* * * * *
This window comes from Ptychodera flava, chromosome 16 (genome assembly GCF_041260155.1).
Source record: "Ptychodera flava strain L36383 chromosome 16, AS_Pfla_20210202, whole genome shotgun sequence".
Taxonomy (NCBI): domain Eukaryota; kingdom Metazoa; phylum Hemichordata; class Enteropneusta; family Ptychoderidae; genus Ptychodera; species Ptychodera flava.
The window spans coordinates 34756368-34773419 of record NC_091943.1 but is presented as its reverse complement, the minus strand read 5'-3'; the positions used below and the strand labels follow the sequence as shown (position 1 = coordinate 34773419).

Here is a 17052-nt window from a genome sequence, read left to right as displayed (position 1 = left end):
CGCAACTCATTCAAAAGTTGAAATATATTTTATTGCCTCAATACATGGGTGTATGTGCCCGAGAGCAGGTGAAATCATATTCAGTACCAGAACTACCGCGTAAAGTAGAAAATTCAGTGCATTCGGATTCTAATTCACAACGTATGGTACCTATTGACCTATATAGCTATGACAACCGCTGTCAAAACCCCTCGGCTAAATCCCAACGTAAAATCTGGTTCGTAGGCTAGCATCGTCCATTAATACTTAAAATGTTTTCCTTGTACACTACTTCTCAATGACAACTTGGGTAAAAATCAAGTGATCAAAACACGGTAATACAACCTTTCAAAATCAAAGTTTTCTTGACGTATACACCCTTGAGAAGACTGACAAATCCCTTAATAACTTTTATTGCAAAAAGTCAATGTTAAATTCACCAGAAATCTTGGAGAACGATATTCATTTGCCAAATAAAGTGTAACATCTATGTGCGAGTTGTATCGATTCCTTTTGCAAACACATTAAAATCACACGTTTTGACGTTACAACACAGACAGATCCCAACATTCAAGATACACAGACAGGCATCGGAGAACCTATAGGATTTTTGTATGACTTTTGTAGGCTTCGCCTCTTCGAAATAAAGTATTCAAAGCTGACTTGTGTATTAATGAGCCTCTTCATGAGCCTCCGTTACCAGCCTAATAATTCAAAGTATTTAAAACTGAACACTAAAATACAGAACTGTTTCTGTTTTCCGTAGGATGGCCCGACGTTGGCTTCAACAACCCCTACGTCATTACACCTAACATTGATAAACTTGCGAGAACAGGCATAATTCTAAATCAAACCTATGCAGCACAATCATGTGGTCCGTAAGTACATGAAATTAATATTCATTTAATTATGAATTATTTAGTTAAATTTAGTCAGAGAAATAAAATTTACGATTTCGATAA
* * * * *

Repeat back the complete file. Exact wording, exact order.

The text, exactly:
This window comes from Ptychodera flava, chromosome 16 (genome assembly GCF_041260155.1).
Source record: "Ptychodera flava strain L36383 chromosome 16, AS_Pfla_20210202, whole genome shotgun sequence".
Taxonomy (NCBI): domain Eukaryota; kingdom Metazoa; phylum Hemichordata; class Enteropneusta; family Ptychoderidae; genus Ptychodera; species Ptychodera flava.
The window spans coordinates 34756368-34773419 of record NC_091943.1 but is presented as its reverse complement, the minus strand read 5'-3'; the positions used below and the strand labels follow the sequence as shown (position 1 = coordinate 34773419).

Here is a 17052-nt window from a genome sequence, read left to right as displayed (position 1 = left end):
CGCAACTCATTCAAAAGTTGAAATATATTTTATTGCCTCAATACATGGGTGTATGTGCCCGAGAGCAGGTGAAATCATATTCAGTACCAGAACTACCGCGTAAAGTAGAAAATTCAGTGCATTCGGATTCTAATTCACAACGTATGGTACCTATTGACCTATATAGCTATGACAACCGCTGTCAAAACCCCTCGGCTAAATCCCAACGTAAAATCTGGTTCGTAGGCTAGCATCGTCCATTAATACTTAAAATGTTTTCCTTGTACACTACTTCTCAATGACAACTTGGGTAAAAATCAAGTGATCAAAACACGGTAATACAACCTTTCAAAATCAAAGTTTTCTTGACGTATACACCCTTGAGAAGACTGACAAATCCCTTAATAACTTTTATTGCAAAAAGTCAATGTTAAATTCACCAGAAATCTTGGAGAACGATATTCATTTGCCAAATAAAGTGTAACATCTATGTGCGAGTTGTATCGATTCCTTTTGCAAACACATTAAAATCACACGTTTTGACGTTACAACACAGACAGATCCCAACATTCAAGATACACAGACAGGCATCGGAGAACCTATAGGATTTTTGTATGACTTTTGTAGGCTTCGCCTCTTCGAAATAAAGTATTCAAAGCTGACTTGTGTATTAATGAGCCTCTTCATGAGCCTCCGTTACCAGCCTAATAATTCAAAGTATTTAAAACTGAACACTAAAATACAGAACTGTTTCTGTTTTCCGTAGGATGGCCCGACGTTGGCTTCAACAACCCCTACGTCATTACACCTAACATTGATAAACTTGCGAGAACAGGCATAATTCTAAATCAAACCTATGCAGCACAATCATGTGGTCCGTAAGTACATGAAATTAATATTCATTTAATTATGAATTATTTAGTTAAATTTAGTCAGAGAAATAAAATTTACGATTTCGATAA